‘Tis the season for a year-in-review retrospective. 2023 has been an incredible and purposeful year for Collette Health as a business but also for the technology industry. We saw the rise of ChatGPT and broader AI tools in the public consciousness. While they can be initially fascinating tools, society collectively has begun to shift into conversations that challenge us in new ways: trust, truth, ownership, liability, and various ethical questions now stride to the forefront. Regardless of where the answers to this will come to rest, we can all agree that the rapid pace of development and innovation in just this year alone has been staggering.
As I reflect on the year that Collette Health has had, we have four main themes that predominantly define our 2023 year in Product:
- Brand Evolution
- Expansion of our Patient-to-Observer ratio
- Analytics via our Customer’s Voice
- Artificial Intelligence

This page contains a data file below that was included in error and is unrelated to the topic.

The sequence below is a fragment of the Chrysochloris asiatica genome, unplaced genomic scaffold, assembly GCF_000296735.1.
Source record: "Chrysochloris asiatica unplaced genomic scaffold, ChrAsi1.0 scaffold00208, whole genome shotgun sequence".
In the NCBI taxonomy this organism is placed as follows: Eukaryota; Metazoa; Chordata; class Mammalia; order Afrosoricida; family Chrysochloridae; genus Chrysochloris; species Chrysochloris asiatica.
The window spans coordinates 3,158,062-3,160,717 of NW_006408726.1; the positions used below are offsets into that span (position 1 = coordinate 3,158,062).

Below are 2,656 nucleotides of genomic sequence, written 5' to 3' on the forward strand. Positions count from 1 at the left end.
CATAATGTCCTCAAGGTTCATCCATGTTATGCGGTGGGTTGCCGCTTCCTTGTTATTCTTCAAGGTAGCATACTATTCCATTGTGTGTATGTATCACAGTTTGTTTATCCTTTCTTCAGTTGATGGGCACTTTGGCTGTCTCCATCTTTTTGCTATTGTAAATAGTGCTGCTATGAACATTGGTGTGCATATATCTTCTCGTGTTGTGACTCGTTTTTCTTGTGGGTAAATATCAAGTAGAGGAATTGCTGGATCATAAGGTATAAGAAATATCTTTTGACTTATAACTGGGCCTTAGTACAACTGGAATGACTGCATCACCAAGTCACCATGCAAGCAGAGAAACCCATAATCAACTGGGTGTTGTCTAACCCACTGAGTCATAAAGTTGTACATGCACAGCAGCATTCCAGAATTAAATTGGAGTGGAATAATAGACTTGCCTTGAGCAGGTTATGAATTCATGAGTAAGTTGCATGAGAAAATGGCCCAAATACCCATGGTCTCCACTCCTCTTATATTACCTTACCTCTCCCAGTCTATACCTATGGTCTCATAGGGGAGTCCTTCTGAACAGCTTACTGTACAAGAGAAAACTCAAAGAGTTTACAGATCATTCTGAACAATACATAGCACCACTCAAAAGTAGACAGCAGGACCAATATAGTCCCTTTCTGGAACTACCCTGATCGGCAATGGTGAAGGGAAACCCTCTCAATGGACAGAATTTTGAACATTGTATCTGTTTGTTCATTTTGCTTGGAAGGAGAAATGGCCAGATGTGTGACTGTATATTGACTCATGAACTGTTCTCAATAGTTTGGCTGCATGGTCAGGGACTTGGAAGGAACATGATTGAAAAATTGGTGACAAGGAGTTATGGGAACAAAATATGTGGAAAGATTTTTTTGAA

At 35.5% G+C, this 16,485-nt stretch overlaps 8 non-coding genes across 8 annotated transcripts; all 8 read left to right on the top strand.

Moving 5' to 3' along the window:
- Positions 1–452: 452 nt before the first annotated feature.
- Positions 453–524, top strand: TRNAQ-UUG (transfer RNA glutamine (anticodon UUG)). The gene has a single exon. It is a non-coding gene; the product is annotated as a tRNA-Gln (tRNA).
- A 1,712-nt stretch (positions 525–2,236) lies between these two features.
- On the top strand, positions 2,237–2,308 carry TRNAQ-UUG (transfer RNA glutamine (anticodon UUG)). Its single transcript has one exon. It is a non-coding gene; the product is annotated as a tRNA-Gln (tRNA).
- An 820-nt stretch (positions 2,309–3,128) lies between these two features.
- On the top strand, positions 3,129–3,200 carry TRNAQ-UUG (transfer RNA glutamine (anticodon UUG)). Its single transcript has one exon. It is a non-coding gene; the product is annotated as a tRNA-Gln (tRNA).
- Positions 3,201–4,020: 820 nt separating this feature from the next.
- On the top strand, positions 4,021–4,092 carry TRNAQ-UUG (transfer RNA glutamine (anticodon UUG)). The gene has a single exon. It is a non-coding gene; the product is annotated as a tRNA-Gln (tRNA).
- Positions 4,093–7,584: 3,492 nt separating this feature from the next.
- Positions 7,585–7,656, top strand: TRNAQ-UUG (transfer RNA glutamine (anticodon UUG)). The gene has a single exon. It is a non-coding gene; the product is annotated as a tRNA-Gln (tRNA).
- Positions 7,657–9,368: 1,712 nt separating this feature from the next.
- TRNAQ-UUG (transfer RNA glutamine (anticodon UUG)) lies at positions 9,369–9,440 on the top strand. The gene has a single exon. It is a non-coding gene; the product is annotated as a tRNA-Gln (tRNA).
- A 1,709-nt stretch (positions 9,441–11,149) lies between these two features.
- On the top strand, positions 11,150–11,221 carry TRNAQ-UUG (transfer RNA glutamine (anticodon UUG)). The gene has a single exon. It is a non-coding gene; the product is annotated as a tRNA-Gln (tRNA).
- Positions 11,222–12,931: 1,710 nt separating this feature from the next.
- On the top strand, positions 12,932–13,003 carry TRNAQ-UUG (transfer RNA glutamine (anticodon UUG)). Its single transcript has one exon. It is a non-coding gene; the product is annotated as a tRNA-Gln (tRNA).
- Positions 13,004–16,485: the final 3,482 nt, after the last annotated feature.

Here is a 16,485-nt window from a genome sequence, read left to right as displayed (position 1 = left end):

We are incredibly excited to be sporting our new colors as Collette Health. Our new brand reflects our commitment to focus and innovation in high-acuity virtual care. When writing this, KLAS ranks us as the leading score for the Virtual Sitting & Nursing industry segment (89.6). We were grateful to our customers for responding to the KLAS survey and interviews and for providing their feedback. Their feedback, featured in our Spotlight report and included in their inaugural Virtual Sitting and Nursing survey, helped us focus our efforts. Where to improve. We are, at the core, a customer-led growth company. As the leader of our product, I’m very grateful for all the feedback from our customers. The most rewarding being the stories of “good catches.” Of keeping someone’s loved one safe.